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Interesting facts about the gray heron

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We found 19 interesting facts about the gray heron

Ardea cinerea

This large and interesting waterfowl appears in Poland during the breeding season and can only be found in the north-west of the country all year round. This is a very voracious species with a very wide range of food. It happens that even birds up to 25 cm in size become victims of herons. This is not an endangered species, and the Polish population of the gray heron is estimated at 18-20 to 25 thousand individuals.


The gray heron is a bird from the heron family.

To date, 64 species have been described in the heron family. These are waterfowl, until recently considered relatives of storks, but genetic tests have shown that they are closer to pelicans.

Lives in Eurasia and Africa.

He resides throughout the British Isles and from France to Germany. In Asia - from India to the South China Sea and Japan, and in Africa - in the south and southwest, including Madagascar. Winters in central and northern Africa, southern Europe, Thailand and Vietnam. Breeding species in Central Europe and Central Asia.

These are migratory birds, they even travel to the other side of the Atlantic.

They can be found in the Caribbean, Bermuda, Greenland, Iceland and Newfoundland.

Their natural habitat is areas near water bodies.

They live on lakes, rivers, ponds, ditches, floodplains, swamps, estuaries and on the sea coast. They are most often found in lowlands, but also live in higher places. Interestingly, the gray heron is sometimes found even in desert areas, where it hunts beetles and lizards.

These are large waterfowl, reaching a body length of 84 to 102 cm.

The wingspan of the gray heron is from 155 to 195 cm, the standing height is 100 cm. Weight is from 1 to 2 kg.

As their name suggests, their plumage is steel gray in color.

The neck and head are white, with a bluish-black stripe running from the eyes to the back of the head, topped with a large crest. Their head is equipped with a pink-yellow long and straight beak, and the iris is yellow. The beak is ⅔ of the length of the skull. There are rows of vertical black lines on the neck. The legs are long and brown.

During the breeding season, the color of the gray heron's beak becomes more saturated.

It is yellow most of the year, but during the short mating season it turns orange.

Their flight is very characteristic, the neck is bent and the head is pulled towards the body.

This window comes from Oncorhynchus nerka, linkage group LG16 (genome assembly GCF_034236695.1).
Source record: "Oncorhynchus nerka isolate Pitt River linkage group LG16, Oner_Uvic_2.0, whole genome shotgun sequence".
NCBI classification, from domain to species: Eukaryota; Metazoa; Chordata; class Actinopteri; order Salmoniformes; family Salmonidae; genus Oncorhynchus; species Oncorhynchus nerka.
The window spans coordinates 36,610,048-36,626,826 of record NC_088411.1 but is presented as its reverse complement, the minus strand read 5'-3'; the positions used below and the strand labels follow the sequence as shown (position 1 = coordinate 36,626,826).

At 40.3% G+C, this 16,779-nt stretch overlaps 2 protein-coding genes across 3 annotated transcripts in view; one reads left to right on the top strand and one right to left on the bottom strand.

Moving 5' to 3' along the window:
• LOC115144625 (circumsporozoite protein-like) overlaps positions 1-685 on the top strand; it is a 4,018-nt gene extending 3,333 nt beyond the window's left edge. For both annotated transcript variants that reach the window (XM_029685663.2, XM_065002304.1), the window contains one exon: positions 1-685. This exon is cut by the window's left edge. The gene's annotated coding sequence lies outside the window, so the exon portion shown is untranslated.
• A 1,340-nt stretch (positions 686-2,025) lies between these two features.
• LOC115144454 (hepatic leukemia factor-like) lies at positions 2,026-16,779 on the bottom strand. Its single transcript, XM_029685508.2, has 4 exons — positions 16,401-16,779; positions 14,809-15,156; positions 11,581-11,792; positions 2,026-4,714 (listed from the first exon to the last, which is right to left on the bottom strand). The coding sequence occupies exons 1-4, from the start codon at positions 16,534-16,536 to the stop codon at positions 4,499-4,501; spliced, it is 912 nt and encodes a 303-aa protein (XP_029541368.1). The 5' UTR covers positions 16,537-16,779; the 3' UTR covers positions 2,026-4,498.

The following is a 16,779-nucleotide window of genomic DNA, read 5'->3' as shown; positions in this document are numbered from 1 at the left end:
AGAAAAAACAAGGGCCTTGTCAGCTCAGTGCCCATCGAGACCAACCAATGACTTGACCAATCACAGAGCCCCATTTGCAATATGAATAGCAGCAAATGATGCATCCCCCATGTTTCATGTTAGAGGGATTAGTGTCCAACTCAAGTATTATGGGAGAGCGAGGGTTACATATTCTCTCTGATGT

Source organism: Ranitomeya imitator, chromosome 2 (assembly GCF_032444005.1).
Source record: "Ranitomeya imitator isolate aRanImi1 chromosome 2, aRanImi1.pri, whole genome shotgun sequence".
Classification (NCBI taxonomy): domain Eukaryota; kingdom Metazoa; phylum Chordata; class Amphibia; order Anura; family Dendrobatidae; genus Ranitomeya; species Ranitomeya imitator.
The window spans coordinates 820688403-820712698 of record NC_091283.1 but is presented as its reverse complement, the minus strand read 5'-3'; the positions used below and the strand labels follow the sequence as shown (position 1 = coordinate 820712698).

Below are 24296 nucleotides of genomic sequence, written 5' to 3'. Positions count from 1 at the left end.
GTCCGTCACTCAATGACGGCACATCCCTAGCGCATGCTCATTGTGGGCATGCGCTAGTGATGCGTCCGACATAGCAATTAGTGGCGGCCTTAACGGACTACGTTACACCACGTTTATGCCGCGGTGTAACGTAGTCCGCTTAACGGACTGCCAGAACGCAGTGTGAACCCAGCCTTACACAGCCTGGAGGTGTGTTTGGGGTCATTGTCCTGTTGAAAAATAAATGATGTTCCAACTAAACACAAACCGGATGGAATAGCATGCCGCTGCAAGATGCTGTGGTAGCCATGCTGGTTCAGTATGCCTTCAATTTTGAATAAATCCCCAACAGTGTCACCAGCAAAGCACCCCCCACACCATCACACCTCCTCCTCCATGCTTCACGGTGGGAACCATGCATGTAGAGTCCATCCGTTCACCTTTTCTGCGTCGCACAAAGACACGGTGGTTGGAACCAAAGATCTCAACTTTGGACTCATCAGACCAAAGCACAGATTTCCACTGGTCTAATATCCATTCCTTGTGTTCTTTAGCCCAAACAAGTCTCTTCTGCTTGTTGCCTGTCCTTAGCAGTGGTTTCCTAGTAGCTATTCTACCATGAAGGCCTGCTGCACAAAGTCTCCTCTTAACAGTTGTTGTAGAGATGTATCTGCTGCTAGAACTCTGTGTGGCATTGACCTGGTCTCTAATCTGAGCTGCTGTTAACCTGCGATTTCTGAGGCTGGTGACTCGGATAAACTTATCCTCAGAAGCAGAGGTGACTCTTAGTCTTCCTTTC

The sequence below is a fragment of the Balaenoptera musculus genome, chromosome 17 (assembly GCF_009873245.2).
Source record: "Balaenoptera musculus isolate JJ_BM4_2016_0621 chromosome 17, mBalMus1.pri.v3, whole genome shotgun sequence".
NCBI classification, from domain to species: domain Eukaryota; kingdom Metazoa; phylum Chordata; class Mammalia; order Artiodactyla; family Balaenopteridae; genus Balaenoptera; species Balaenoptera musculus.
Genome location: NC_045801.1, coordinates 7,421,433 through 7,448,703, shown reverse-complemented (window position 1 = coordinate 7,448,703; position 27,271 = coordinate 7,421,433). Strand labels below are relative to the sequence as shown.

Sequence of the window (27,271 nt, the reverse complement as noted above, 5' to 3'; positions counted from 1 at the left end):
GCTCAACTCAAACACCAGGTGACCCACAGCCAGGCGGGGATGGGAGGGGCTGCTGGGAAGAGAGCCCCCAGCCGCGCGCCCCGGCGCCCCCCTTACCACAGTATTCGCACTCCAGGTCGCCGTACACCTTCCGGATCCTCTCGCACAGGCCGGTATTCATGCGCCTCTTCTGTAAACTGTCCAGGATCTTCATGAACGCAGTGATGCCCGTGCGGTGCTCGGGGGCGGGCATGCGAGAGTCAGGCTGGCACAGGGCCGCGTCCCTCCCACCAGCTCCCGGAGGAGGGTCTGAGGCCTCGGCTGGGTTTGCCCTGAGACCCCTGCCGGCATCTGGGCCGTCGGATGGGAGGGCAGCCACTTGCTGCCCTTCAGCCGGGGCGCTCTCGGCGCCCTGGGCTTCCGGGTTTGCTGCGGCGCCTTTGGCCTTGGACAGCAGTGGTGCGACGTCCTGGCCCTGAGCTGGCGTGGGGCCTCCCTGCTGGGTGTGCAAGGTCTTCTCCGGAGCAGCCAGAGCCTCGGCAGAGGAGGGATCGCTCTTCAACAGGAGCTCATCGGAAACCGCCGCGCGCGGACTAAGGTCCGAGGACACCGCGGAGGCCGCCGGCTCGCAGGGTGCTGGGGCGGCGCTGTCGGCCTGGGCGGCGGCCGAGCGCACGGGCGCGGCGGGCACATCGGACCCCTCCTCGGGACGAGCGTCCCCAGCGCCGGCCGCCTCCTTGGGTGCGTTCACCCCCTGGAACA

This feature distinguishes herons from cranes and storks.

These are carnivores, most often feeding on what they find nearby or directly in the body of water.

Their diet consists of invertebrates, fish, amphibians, snakes, small birds and mammals. It happens that a heron hunts small ducks or other birds with a body size of up to 25 cm.

They swallow small prey whole, and tear larger prey into pieces.

Large prey is carried ashore, where the heron overpowers it and eats it piece by piece, pecking and tearing out pieces of meat. In the case of small birds and mammals, herons can grab them with their beaks and plunge them under water to drown the victim.


Herons usually search for prey in the water, but sometimes on land.

They usually stand still and wait until the prey gets close enough. Apparently, they are most effective when hunting on moonlit, cloudless nights.

Their breeding season begins at the end of February and lasts until the beginning of June.

At first, males look for a convenient place to build a nest, most often in the branches of tall trees, but sometimes on the ground. They are built from any available material, most often from branches and grass. After the nest is built, the period of calling females begins, and when they are nearby, the males begin to flap and spread their wings and raise their beaks vertically upward. The final stage of courtship is when the male and female touch each other's beaks and stroke each other.

After breeding is completed, the nest is preserved and can be used by other pairs in subsequent years.

Herons often expand old nests by adding new materials on top of the previous structure.

The female usually lays three to five eggs in a clutch, although there can be from two to even seven.

They are greenish-blue in color, have a matte surface and average dimensions of 60x43 mm. The interval between the laying of subsequent eggs is about two days, and incubation begins after the laying of the first or second egg.

Both parents incubate the eggs.

It takes about 25 days from egg laying to hatching. Once the babies hatch, the male and female are also responsible for feeding them. Gray herons usually have one brood per year, but there are cases of two, especially when the first brood is lost.

Young herons become chicks approximately 7-8 weeks after hatching, although they are not yet fully independent. They gain full independence at about 10 weeks of age.

Only about 30% of the juveniles survive their first year, most of them falling prey to predators. Due to their size, adults do not have many natural enemies. The greatest threat is from foxes and people.

The average lifespan of a gray heron in the wild is 5 years.

However, the record holder lived to be 23 years old.

Although they are solitary, they group together during the breeding season to increase their chances of finding a mate. We call such a group of herons a heron.

When they meet a competitor, they point their beaks down and rush towards him to scare him.

This is not an endangered species.

The International Union for Conservation of Nature lists the gray heron as a species of Least Concern. The population is estimated at 790 3,7 people. up to XNUMX million adults. In Poland, the gray heron is a partially protected species.

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